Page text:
Thoughts on A Plague Tale: Innocence

Immersive storytelling in a single-player video game? Yes, please.
Off Topic

All right. Here’s the thing.
This game is a masterpiece…

I honestly don’t have any gripes where this game is concerned. From start to finish, I was invested, immersed, and amazed by every aspect of A Plague Tale: Innocence. This is easily one of the best games I’ve ever played, and here’s why!

The story and characters

A Plague Tale takes place in medieval France, and you play as a young girl called Amicia. She’s the older child in a minor noble family, but right off the bat, ominous tones surround her home and hint at things that are to come.

  To avoid spoilers, let’s just say that certain events transpire and Amicia ends up on the run through a plague-ridden France with her sickly brother Hugo. They must find a way to survive, but everything is stacked against them.

  The story is riddled with suspense and dread, while certain aspects of it are cloaked in mystery. However, despite the grim and brutal settings, this game has heart… With good pacing and effective writing, the narrative never lets you forget what’s truly important in this tale, and this touching element of the human condition is present throughout the entire journey.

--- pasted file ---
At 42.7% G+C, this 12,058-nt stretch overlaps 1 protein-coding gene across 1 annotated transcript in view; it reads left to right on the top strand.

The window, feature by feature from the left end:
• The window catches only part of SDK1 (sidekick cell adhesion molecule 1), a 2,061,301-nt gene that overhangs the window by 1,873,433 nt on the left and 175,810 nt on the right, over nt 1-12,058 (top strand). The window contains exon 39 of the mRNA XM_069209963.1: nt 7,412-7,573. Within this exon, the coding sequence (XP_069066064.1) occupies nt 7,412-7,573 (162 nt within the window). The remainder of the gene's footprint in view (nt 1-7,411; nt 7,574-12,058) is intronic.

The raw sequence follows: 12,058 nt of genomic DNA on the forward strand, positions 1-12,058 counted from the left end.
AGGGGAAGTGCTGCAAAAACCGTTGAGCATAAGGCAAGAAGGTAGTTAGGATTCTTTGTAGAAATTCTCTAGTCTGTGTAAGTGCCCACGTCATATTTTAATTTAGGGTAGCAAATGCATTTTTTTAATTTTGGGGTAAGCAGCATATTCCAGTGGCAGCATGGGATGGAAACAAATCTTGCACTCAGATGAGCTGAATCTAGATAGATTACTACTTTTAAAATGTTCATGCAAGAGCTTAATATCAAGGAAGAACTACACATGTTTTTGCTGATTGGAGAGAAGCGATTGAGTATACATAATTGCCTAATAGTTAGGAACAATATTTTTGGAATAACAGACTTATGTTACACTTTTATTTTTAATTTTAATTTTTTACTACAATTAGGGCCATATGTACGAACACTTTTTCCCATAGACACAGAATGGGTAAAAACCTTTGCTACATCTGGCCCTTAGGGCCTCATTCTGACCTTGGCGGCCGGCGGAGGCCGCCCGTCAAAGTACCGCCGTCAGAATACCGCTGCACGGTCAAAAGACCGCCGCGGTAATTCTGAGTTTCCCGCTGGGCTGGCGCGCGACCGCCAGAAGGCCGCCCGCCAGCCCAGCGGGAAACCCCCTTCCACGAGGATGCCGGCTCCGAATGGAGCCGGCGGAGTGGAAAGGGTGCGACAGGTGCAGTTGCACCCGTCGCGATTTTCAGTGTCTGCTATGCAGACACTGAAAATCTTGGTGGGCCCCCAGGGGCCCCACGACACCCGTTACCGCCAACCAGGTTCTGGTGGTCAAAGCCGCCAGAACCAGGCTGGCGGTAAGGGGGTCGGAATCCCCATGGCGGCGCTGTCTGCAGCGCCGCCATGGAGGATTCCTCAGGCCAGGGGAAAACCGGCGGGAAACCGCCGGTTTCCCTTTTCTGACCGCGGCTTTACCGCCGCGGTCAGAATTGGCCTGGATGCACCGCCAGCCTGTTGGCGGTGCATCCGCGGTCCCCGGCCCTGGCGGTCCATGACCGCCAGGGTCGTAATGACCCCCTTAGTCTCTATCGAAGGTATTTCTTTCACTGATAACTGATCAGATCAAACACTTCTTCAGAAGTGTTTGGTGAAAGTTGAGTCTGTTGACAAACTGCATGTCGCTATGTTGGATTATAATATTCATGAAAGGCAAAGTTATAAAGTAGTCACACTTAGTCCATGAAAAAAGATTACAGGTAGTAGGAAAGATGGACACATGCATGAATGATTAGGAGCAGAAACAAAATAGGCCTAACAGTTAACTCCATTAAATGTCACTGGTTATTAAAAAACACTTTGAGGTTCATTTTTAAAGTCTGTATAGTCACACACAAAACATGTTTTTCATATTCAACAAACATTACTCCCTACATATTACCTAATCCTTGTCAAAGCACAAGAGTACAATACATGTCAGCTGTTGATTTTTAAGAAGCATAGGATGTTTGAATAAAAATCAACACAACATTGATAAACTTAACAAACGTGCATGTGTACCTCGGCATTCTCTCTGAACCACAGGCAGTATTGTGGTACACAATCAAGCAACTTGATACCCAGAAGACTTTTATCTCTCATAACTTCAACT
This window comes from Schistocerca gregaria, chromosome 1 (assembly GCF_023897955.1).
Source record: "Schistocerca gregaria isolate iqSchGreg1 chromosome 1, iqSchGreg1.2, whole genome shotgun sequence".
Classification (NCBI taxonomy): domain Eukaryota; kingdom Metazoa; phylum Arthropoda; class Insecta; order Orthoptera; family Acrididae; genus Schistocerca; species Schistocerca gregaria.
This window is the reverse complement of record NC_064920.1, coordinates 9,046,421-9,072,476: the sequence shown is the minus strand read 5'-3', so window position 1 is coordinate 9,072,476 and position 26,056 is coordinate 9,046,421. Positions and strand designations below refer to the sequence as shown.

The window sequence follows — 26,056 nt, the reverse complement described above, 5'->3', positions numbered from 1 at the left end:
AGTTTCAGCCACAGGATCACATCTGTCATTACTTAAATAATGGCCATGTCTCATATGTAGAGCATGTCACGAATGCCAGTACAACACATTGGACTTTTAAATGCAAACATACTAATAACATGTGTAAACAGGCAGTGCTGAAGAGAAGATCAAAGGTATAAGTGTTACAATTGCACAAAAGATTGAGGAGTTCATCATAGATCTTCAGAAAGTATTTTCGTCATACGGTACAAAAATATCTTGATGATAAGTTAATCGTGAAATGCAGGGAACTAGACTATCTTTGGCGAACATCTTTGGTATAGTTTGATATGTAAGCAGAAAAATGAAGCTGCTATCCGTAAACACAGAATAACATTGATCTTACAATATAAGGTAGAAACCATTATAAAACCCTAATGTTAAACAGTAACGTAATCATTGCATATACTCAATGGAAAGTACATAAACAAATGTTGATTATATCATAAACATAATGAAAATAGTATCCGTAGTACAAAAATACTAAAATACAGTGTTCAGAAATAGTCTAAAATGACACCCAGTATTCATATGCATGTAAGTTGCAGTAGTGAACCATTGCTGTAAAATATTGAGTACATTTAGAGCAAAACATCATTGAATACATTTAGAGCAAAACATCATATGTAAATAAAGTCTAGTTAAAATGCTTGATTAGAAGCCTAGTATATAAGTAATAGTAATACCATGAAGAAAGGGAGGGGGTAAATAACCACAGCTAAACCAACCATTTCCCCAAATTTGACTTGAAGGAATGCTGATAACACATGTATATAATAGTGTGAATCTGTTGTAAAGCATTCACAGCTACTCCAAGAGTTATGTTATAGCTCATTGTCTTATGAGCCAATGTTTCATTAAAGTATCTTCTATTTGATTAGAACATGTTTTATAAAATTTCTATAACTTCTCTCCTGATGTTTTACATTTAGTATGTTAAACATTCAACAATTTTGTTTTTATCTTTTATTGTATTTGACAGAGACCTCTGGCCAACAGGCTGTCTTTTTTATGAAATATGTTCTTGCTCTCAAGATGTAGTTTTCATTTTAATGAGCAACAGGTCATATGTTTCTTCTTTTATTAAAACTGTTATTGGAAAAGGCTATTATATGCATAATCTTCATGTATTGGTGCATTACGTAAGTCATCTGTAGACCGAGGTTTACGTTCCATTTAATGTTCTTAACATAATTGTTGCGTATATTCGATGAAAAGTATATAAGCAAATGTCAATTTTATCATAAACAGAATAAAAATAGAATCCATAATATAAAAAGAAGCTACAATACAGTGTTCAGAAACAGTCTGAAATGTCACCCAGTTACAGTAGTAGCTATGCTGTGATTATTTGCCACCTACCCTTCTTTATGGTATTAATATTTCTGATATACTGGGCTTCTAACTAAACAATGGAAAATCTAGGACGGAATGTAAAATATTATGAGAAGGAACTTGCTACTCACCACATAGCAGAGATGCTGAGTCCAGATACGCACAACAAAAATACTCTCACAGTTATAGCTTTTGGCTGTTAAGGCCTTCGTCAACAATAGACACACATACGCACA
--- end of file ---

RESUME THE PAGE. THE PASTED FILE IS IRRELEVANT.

In terms of genre, I’d classify A Plague Tale as historical fiction. There are also elements of fantasy here, most present near the end, but they are subtly built throughout the game and don’t undermine the gritty realism that this story offers. Everything feels very authentic, including the characters who are well-developed and believable.

  Amicia is a great lead... She’s resourceful, smart, but also young and flawed. She goes through a lot in this story, and you really feel for her. Meanwhile, all her actions and decisions make sense and are rooted in a desire to protect her baby brother.

  Amicia’s relationship with Hugo plays out as genuine, and their bond is the emotional foundation of the game. I ended up caring for these two immensely… A Plague Tale also introduces and handles the rest of its cast very well. The good guys inspire appreciation simply by helping the siblings, while the villains of the story inspire dread due to their almost invincible status.

  In short, the game does a wonderful job with its characters! All of them are well written and well utilized in this amazing story.

The gameplay

A Plague Tale: Innocence plays out as a linear experience with the accent on stealth and environmental puzzles. There’s some slight exploration that rewards you with crafting materials or hidden collectibles. The materials come in handy in later parts of the game, while some collectibles offer bonus dialogues which are always nice and on point.

  Still, for the most part, the game has a simple level design in terms of progression. In terms of ambient, detail, visuals… every map is gorgeous! But, more on that later. For now, let’s talk gameplay mechanics.

  When it comes to action, it’s all about stealth. Amicia’s only weapon is a slingshot. Her enemies are armored brutes. So, if you’re not careful, you’re dead. Being outnumbered and vastly weaker than every enemy is great, though! Not only is it realistic, but all that sneaking around really plays into the survival aspect of the story.